By Stefan Beck, a full-time teacher, involved in the ‘No’ campaign for Dutch referendum based in the Netherlands
While war was raging in his country president Poroshenko signed an agreement to closely ally Ukraine with Europe (note – November 2015). Despite the sensitivity of this agreement between Ukraine and the EU, there was little opportunity for Ukrainians for voice their opinions. Now there might be a last chance to stop the Agreement and Poroshenko’s plans to integrate Ukraine into the EU, namely by a referendum being held in the Netherlands this April. This referendum might not only let the Dutch be able to voice their opinions on the agreement but also the Ukrainians.
The events the agreement set in motion are already numerous. Back in 2013, president Yanukovich’s refusal to sign the EU-Ukraine Association Agreement resulted into the Maidan protests. These protests in turn were eventually able to overthrow the government of Yanukovich. Shortly after the civil war in Donbass erupted. Eventually Ukraine’s new president Poroshenko would sign the association agreement in June 2014 while the Ukrainians were fighting each other, amongst others on whether or not to closer relate to Europe.
The agreement mainly focuses on trade but also has strong consequences for other fields. For example article 322 states that any dispute relating to the interpretation and application of obligations contained in the agreement about
trade barriers, services, establishment e-commerce and public procurement should be settled in the court of justice of the EU. Hence the effective control of the Ukrainian economy is placed into the hands of the EU, not of the Ukrainians.
But even if this agreement was only judged by its impact on Ukraine’s economy based on a change in trade relations with the EU the results prove to be very severe. By signing the agreement Ukraine pledges to a free-trade zone with the EU and to produce goods in accordance with EU regulations. Russia felt like it had no other choice than to cancel its own free-trade agreement with Ukraine and has announced further measures. This deterioration of trade relations with the Russian federation will have dramatic consequences for Russian-oriented industries, especially in the east of the country.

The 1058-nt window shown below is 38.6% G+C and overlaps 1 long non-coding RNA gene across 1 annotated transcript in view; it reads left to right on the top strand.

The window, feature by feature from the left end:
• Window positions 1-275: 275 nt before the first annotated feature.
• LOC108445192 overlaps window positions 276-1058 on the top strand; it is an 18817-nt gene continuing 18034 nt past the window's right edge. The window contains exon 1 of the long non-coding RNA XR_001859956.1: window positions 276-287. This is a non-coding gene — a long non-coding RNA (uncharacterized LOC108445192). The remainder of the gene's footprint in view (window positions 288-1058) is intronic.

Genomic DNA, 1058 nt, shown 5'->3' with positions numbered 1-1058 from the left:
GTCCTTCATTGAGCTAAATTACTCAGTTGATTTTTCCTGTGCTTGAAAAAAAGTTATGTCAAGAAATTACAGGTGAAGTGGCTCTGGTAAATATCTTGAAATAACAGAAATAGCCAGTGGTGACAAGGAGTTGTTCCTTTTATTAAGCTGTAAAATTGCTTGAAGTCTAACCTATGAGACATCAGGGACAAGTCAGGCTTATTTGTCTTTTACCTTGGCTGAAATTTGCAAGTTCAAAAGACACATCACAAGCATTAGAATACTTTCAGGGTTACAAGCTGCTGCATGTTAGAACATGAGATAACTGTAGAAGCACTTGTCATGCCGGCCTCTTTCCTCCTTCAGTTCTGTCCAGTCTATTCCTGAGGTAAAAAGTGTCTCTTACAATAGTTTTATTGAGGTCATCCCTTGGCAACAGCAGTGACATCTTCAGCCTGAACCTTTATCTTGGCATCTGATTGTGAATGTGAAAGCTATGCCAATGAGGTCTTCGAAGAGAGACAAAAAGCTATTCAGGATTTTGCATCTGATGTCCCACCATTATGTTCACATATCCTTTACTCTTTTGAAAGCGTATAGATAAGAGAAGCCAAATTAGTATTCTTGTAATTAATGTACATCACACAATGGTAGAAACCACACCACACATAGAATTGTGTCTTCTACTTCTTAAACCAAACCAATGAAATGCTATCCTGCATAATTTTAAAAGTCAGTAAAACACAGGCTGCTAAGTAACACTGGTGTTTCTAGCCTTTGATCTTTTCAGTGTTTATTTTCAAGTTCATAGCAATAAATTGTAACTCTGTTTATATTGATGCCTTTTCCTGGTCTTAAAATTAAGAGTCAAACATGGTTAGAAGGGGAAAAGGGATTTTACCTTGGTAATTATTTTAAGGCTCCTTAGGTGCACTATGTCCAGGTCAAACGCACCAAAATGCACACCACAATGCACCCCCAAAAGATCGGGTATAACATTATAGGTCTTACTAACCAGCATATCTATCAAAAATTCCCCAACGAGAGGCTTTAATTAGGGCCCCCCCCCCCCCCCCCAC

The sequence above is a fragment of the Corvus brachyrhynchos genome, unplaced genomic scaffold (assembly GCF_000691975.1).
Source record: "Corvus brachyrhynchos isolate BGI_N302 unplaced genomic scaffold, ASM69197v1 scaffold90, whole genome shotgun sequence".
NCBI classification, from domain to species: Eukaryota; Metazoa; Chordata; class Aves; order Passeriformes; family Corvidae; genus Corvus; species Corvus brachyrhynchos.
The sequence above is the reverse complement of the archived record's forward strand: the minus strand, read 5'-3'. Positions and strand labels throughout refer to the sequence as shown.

Although originally no referendum on the Association Agreement was planned, the people of the Netherlands forced the Dutch government to organize a referendum on the 6th of April. Polls are now indicating a minor lead for the people voting against the agreement. However the campaign is still in full swing and the supporters of the agreement are slowly gaining ground.
One of the arguments used by the supporters of the association agreement is that all Ukrainians look towards Europe for support. There is little to no mention of the fact that the pro-EU Association Agreement led to the Maidan protests and partially to the war in Donbass. Supporters of the agreement are silent about any Ukrainians that feel more related towards Russia. The obvious is kept hidden: Ukraine seems to be deeply divided on whether or not to engage in closer relations with the EU. (Photo, from BBC article of October 2015, given as typical example of how Ukraine is portrayed in western media)
All in all the Ukrainian voice in the debate prior to the referendum seems to be dominated by supporters of an EU-oriented Ukraine. A primary reason for this bias is a lack of more neutrally- or Russia-oriented contacts with the Dutch press. This results into a very one-sided coverage on what Ukrainians think about the European Union and its Association Agreement with Ukraine.
This means that the people in Ukraine oriented against a closer relation with the EU have a final chance to let their opinions be heard. This can be done by contacting the ‘No’-campaign on firstname.lastname@example.org, or by using hashtags like #referendumoekraine on social media like Facebook, Twitter and Youtube. This way the Ukrainians can influence the referendum by making clear what the Association Agreement means for them. Giving them an opportunity to influence the implementation of the agreement in a way they never had before.
For more information about the agreement, see: